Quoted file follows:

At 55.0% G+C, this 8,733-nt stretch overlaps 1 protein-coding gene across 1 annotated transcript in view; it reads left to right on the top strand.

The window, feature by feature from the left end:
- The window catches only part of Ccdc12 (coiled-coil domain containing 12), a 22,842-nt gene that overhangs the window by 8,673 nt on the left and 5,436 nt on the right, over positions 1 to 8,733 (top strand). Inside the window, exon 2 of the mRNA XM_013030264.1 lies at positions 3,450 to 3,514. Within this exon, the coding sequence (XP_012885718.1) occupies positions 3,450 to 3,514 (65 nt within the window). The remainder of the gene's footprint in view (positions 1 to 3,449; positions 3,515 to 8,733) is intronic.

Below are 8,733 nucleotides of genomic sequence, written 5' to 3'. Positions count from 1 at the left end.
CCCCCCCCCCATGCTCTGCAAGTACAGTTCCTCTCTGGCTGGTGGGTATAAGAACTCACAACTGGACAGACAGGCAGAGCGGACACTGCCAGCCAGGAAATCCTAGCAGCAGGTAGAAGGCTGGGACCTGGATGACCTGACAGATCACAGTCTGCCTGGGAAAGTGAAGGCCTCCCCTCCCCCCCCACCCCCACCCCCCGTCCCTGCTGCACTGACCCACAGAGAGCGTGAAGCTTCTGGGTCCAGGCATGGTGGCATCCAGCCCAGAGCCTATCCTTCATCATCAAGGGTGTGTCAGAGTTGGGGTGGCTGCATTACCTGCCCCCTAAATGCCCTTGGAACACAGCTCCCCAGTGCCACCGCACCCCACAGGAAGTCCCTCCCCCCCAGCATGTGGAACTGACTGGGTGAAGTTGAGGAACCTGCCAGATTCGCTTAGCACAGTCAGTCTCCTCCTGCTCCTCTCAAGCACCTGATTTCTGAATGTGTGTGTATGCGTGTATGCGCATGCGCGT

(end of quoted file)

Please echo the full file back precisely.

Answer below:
At 55.0% G+C, this 8,733-nt stretch overlaps 1 protein-coding gene across 1 annotated transcript in view; it reads left to right on the top strand.

The window, feature by feature from the left end:
- The window catches only part of Ccdc12 (coiled-coil domain containing 12), a 22,842-nt gene that overhangs the window by 8,673 nt on the left and 5,436 nt on the right, over positions 1 to 8,733 (top strand). Inside the window, exon 2 of the mRNA XM_013030264.1 lies at positions 3,450 to 3,514. Within this exon, the coding sequence (XP_012885718.1) occupies positions 3,450 to 3,514 (65 nt within the window). The remainder of the gene's footprint in view (positions 1 to 3,449; positions 3,515 to 8,733) is intronic.

Below are 8,733 nucleotides of genomic sequence, written 5' to 3'. Positions count from 1 at the left end.
CCCCCCCCCCATGCTCTGCAAGTACAGTTCCTCTCTGGCTGGTGGGTATAAGAACTCACAACTGGACAGACAGGCAGAGCGGACACTGCCAGCCAGGAAATCCTAGCAGCAGGTAGAAGGCTGGGACCTGGATGACCTGACAGATCACAGTCTGCCTGGGAAAGTGAAGGCCTCCCCTCCCCCCCCACCCCCACCCCCCGTCCCTGCTGCACTGACCCACAGAGAGCGTGAAGCTTCTGGGTCCAGGCATGGTGGCATCCAGCCCAGAGCCTATCCTTCATCATCAAGGGTGTGTCAGAGTTGGGGTGGCTGCATTACCTGCCCCCTAAATGCCCTTGGAACACAGCTCCCCAGTGCCACCGCACCCCACAGGAAGTCCCTCCCCCCCAGCATGTGGAACTGACTGGGTGAAGTTGAGGAACCTGCCAGATTCGCTTAGCACAGTCAGTCTCCTCCTGCTCCTCTCAAGCACCTGATTTCTGAATGTGTGTGTATGCGTGTATGCGCATGCGCGT